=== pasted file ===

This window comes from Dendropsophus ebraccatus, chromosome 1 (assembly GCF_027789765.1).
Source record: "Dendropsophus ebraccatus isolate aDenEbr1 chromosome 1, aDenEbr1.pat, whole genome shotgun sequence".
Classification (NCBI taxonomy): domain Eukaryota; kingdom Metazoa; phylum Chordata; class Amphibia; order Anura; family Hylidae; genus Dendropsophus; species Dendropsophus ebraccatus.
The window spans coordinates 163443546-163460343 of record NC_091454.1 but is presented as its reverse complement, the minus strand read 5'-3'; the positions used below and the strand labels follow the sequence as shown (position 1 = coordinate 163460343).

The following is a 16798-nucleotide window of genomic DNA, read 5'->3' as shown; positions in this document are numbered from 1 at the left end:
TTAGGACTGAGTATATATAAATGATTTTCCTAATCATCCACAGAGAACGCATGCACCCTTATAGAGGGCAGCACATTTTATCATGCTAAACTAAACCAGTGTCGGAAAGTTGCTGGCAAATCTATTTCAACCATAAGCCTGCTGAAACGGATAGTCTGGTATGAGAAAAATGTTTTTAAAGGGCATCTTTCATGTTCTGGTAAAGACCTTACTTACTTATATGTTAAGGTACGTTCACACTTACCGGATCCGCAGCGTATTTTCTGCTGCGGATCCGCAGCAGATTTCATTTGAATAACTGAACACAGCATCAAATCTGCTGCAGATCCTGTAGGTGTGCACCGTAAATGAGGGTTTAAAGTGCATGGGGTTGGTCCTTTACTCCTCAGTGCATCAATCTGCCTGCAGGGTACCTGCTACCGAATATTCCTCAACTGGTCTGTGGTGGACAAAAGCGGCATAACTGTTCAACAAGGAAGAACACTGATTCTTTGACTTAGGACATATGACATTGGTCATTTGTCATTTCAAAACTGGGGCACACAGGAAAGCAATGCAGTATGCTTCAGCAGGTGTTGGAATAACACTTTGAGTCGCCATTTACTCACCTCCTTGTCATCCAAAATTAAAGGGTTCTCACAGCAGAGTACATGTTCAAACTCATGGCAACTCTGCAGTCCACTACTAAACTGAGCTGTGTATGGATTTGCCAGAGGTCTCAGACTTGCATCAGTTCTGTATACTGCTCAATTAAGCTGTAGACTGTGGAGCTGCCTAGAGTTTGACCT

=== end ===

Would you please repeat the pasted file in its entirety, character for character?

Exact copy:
This window comes from Dendropsophus ebraccatus, chromosome 1 (assembly GCF_027789765.1).
Source record: "Dendropsophus ebraccatus isolate aDenEbr1 chromosome 1, aDenEbr1.pat, whole genome shotgun sequence".
Classification (NCBI taxonomy): domain Eukaryota; kingdom Metazoa; phylum Chordata; class Amphibia; order Anura; family Hylidae; genus Dendropsophus; species Dendropsophus ebraccatus.
The window spans coordinates 163443546-163460343 of record NC_091454.1 but is presented as its reverse complement, the minus strand read 5'-3'; the positions used below and the strand labels follow the sequence as shown (position 1 = coordinate 163460343).

The following is a 16798-nucleotide window of genomic DNA, read 5'->3' as shown; positions in this document are numbered from 1 at the left end:
TTAGGACTGAGTATATATAAATGATTTTCCTAATCATCCACAGAGAACGCATGCACCCTTATAGAGGGCAGCACATTTTATCATGCTAAACTAAACCAGTGTCGGAAAGTTGCTGGCAAATCTATTTCAACCATAAGCCTGCTGAAACGGATAGTCTGGTATGAGAAAAATGTTTTTAAAGGGCATCTTTCATGTTCTGGTAAAGACCTTACTTACTTATATGTTAAGGTACGTTCACACTTACCGGATCCGCAGCGTATTTTCTGCTGCGGATCCGCAGCAGATTTCATTTGAATAACTGAACACAGCATCAAATCTGCTGCAGATCCTGTAGGTGTGCACCGTAAATGAGGGTTTAAAGTGCATGGGGTTGGTCCTTTACTCCTCAGTGCATCAATCTGCCTGCAGGGTACCTGCTACCGAATATTCCTCAACTGGTCTGTGGTGGACAAAAGCGGCATAACTGTTCAACAAGGAAGAACACTGATTCTTTGACTTAGGACATATGACATTGGTCATTTGTCATTTCAAAACTGGGGCACACAGGAAAGCAATGCAGTATGCTTCAGCAGGTGTTGGAATAACACTTTGAGTCGCCATTTACTCACCTCCTTGTCATCCAAAATTAAAGGGTTCTCACAGCAGAGTACATGTTCAAACTCATGGCAACTCTGCAGTCCACTACTAAACTGAGCTGTGTATGGATTTGCCAGAGGTCTCAGACTTGCATCAGTTCTGTATACTGCTCAATTAAGCTGTAGACTGTGGAGCTGCCTAGAGTTTGACCT